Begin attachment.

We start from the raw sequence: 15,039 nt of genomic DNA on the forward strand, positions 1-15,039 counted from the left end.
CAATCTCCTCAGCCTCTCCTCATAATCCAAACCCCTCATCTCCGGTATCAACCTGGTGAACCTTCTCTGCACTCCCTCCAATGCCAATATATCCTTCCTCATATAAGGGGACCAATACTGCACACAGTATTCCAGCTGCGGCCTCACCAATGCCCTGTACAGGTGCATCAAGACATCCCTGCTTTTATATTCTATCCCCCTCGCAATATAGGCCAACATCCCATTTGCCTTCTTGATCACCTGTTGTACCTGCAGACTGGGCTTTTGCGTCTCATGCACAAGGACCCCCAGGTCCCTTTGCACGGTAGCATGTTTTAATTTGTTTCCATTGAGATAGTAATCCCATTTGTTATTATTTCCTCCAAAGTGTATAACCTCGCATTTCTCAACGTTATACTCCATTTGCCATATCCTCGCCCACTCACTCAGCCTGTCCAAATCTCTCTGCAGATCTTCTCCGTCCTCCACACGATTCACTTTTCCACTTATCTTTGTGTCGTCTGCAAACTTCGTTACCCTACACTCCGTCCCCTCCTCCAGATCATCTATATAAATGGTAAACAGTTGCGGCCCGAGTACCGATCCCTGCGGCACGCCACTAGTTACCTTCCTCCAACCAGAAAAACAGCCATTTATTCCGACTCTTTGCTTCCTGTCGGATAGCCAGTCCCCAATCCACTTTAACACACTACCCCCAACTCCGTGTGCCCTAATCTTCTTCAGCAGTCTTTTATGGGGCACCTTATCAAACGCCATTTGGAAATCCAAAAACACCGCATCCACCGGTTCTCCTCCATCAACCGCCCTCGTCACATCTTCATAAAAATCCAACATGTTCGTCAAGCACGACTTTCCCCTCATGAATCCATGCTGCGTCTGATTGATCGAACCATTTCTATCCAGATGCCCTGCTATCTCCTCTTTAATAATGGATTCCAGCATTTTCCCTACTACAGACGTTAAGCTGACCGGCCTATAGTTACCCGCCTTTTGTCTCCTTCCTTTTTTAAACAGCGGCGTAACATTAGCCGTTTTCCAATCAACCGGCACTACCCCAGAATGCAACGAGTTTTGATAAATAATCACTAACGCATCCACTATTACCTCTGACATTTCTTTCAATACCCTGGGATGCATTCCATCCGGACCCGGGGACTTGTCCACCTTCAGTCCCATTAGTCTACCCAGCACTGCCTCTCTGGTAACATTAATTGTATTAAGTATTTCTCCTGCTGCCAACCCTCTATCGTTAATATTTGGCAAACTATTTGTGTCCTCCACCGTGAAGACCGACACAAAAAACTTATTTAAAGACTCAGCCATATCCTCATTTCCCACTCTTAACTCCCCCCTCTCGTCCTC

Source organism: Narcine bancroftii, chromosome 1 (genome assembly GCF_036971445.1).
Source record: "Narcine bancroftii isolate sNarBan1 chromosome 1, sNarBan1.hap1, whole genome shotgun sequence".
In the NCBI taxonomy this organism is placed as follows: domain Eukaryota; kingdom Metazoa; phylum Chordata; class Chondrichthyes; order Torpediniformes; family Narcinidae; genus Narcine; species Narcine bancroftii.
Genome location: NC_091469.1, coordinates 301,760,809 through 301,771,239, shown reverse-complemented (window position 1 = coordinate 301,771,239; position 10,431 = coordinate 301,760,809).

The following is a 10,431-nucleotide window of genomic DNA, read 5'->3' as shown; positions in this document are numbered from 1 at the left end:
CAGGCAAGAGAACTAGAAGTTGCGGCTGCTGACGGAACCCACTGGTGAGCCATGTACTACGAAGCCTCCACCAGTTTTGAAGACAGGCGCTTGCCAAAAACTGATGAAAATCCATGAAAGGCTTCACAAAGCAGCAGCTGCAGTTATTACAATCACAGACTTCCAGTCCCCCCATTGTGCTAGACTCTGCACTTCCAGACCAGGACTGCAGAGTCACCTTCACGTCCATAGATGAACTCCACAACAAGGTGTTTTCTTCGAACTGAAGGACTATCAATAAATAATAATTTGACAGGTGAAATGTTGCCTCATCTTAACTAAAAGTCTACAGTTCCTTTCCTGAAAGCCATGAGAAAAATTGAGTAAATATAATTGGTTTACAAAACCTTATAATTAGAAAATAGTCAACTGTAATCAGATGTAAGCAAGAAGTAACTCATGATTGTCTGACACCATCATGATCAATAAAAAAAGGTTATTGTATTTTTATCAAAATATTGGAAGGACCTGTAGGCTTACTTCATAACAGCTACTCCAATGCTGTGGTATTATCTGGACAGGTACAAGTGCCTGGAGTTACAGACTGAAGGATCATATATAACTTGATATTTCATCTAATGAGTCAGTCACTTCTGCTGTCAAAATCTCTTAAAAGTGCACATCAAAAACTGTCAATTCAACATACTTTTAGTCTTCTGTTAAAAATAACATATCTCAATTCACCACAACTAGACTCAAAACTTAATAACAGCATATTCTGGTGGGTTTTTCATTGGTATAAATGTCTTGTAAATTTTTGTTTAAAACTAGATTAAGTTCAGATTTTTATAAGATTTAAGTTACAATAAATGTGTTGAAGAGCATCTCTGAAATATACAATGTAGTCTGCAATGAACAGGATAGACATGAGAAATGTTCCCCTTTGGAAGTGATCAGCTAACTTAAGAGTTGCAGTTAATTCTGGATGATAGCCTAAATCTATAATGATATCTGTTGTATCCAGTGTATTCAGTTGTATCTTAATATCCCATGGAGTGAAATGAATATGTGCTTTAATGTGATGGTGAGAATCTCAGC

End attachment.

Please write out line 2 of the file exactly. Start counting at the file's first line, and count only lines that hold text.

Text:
CAATCTCCTCAGCCTCTCCTCATAATCCAAACCCCTCATCTCCGGTATCAACCTGGTGAACCTTCTCTGCACTCCCTCCAATGCCAATATATCCTTCCTCATATAAGGGGACCAATACTGCACACAGTATTCCAGCTGCGGCCTCACCAATGCCCTGTACAGGTGCATCAAGACATCCCTGCTTTTATATTCTATCCCCCTCGCAATATAGGCCAACATCCCATTTGCCTTCTTGATCACCTGTTGTACCTGCAGACTGGGCTTTTGCGTCTCATGCACAAGGACCCCCAGGTCCCTTTGCACGGTAGCATGTTTTAATTTGTTTCCATTGAGATAGTAATCCCATTTGTTATTATTTCCTCCAAAGTGTATAACCTCGCATTTCTCAACGTTATACTCCATTTGCCATATCCTCGCCCACTCACTCAGCCTGTCCAAATCTCTCTGCAGATCTTCTCCGTCCTCCACACGATTCACTTTTCCACTTATCTTTGTGTCGTCTGCAAACTTCGTTACCCTACACTCCGTCCCCTCCTCCAGATCATCTATATAAATGGTAAACAGTTGCGGCCCGAGTACCGATCCCTGCGGCACGCCACTAGTTACCTTCCTCCAACCAGAAAAACAGCCATTTATTCCGACTCTTTGCTTCCTGTCGGATAGCCAGTCCCCAATCCACTTTAACACACTACCCCCAACTCCGTGTGCCCTAATCTTCTTCAGCAGTCTTTTATGGGGCACCTTATCAAACGCCATTTGGAAATCCAAAAACACCGCATCCACCGGTTCTCCTCCATCAACCGCCCTCGTCACATCTTCATAAAAATCCAACATGTTCGTCAAGCACGACTTTCCCCTCATGAATCCATGCTGCGTCTGATTGATCGAACCATTTCTATCCAGATGCCCTGCTATCTCCTCTTTAATAATGGATTCCAGCATTTTCCCTACTACAGACGTTAAGCTGACCGGCCTATAGTTACCCGCCTTTTGTCTCCTTCCTTTTTTAAACAGCGGCGTAACATTAGCCGTTTTCCAATCAACCGGCACTACCCCAGAATGCAACGAGTTTTGATAAATAATCACTAACGCATCCACTATTACCTCTGACATTTCTTTCAATACCCTGGGATGCATTCCATCCGGACCCGGGGACTTGTCCACCTTCAGTCCCATTAGTCTACCCAGCACTGCCTCTCTGGTAACATTAATTGTATTAAGTATTTCTCCTGCTGCCAACCCTCTATCGTTAATATTTGGCAAACTATTTGTGTCCTCCACCGTGAAGACCGACACAAAAAACTTATTTAAAGACTCAGCCATATCCTCATTTCCCACTCTTAACTCCCCCCTCTCGTCCTC